July 23, 2019

CDC Offers Tips to Prevent the Spread of Norovirus

During the winter months when more people are indoors and in close quarters, norovirus cases, a type of food poisoning, increase; more than 80% of norovirus outbreaks occur from November to April. The Centers for Disease Control and Prevention (CDC) is offering tips to help you protect yourself and others against this virus.

Norovirus

Norovirus is the name for a group of viruses that cause inflammation of the stomach and intestines, which is also known as gastroenteritis. Symptoms of this illness are abdominal and stomach cramps, nausea, vomiting, and diarrhea. Officials think that this pathogenic virus causes about 20 million illnesses in the United States every year, 56,000 to 71,000 hospitalizations, and about 700 deaths.

Many people call this illness the “stomach flu.” But it is not related to influenza.

Anyone can get norovirus, and you can get it more than once. The CDC estimates that a person will contract norovirus about five times over a lifetime.

This virus spreads quickly. It is in the vomit and feces of infected people. It spreads by direct physical contact with an ill person, by eating food or drinking beverages contaminated with the virus, and touching surfaces or objects that have norovirus on them, then putting hands or fingers in your mouth.

People who have contracted this virus are contagious from the moment they feel sick until the first few days after recovery. Some may be contagious for a longer period of time.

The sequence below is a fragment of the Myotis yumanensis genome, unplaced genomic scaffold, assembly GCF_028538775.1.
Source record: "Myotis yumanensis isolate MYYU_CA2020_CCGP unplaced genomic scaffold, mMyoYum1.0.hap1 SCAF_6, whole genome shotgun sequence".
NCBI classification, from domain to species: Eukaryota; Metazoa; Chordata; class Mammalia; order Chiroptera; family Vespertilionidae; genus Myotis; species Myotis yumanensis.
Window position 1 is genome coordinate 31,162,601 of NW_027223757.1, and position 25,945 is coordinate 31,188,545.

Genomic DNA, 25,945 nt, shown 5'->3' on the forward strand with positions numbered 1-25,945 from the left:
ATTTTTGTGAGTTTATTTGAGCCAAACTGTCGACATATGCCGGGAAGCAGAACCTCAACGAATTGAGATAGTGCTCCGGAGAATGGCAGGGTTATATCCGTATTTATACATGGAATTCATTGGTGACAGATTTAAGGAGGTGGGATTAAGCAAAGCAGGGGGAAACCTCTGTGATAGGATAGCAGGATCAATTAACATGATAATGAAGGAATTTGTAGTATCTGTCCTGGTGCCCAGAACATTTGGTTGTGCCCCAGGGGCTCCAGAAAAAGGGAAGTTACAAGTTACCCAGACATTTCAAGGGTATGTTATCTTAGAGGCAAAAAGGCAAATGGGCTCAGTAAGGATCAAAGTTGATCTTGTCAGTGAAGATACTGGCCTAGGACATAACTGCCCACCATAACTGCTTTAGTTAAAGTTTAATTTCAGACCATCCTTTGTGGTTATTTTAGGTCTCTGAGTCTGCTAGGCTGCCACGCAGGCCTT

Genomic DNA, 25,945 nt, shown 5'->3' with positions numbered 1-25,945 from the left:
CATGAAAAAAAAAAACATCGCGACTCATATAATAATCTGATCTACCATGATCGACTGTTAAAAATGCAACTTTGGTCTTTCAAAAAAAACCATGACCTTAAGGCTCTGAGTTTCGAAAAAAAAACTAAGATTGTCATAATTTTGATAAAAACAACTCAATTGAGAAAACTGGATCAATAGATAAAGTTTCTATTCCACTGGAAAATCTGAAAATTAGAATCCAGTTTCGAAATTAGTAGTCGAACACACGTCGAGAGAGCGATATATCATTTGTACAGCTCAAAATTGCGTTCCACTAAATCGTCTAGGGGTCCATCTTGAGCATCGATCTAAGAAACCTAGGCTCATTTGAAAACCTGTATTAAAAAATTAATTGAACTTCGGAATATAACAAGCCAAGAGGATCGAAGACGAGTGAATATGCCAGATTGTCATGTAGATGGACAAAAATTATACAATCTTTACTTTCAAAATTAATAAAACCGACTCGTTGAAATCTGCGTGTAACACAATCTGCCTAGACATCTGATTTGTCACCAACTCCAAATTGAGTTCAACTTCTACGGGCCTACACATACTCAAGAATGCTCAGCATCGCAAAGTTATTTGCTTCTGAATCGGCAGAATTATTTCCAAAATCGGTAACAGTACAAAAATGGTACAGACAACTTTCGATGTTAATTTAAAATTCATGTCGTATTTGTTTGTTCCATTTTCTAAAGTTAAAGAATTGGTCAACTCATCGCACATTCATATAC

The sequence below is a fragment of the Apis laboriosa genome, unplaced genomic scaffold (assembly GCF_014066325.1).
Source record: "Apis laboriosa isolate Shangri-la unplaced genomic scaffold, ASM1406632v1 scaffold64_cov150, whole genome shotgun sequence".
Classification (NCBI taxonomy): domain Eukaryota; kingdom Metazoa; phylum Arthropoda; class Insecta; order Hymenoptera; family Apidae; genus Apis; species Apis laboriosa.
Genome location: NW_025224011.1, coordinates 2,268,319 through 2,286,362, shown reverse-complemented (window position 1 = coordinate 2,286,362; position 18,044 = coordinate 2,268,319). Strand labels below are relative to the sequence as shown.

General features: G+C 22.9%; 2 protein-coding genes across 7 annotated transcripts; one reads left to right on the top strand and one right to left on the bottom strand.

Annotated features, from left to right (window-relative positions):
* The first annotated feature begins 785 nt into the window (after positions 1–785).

To protect yourself against this virus, it’s critical that you wash your hands carefully and thoroughly with soap and water after using the toilet, after changing diapers, and after taking care of someone who is sick, especially with a diarrheal illness. Alcohol-based hand sanitizers aren’t quite as effective against the virus, but they can help.

Handle food carefully and prepare food safely. Norovirus outbreaks have been linked to raw and undercooked oysters, and fruits and vegetables. If you have had norovirus, don’t prepare food for others while you are sick and for at least two days after you recover.

Clean and disinfect contaminated surfaces after someone has been sick. A solution of 5 tablespoons to 1-1/2 cups of household bleach to one gallon of water is a good cleaning solution.

Norovirus outbreaks have occurred on cruise ships, in nursing homes, daycare centers, and schools. It is also a major cause of outbreaks in restaurants and catered meal settings.

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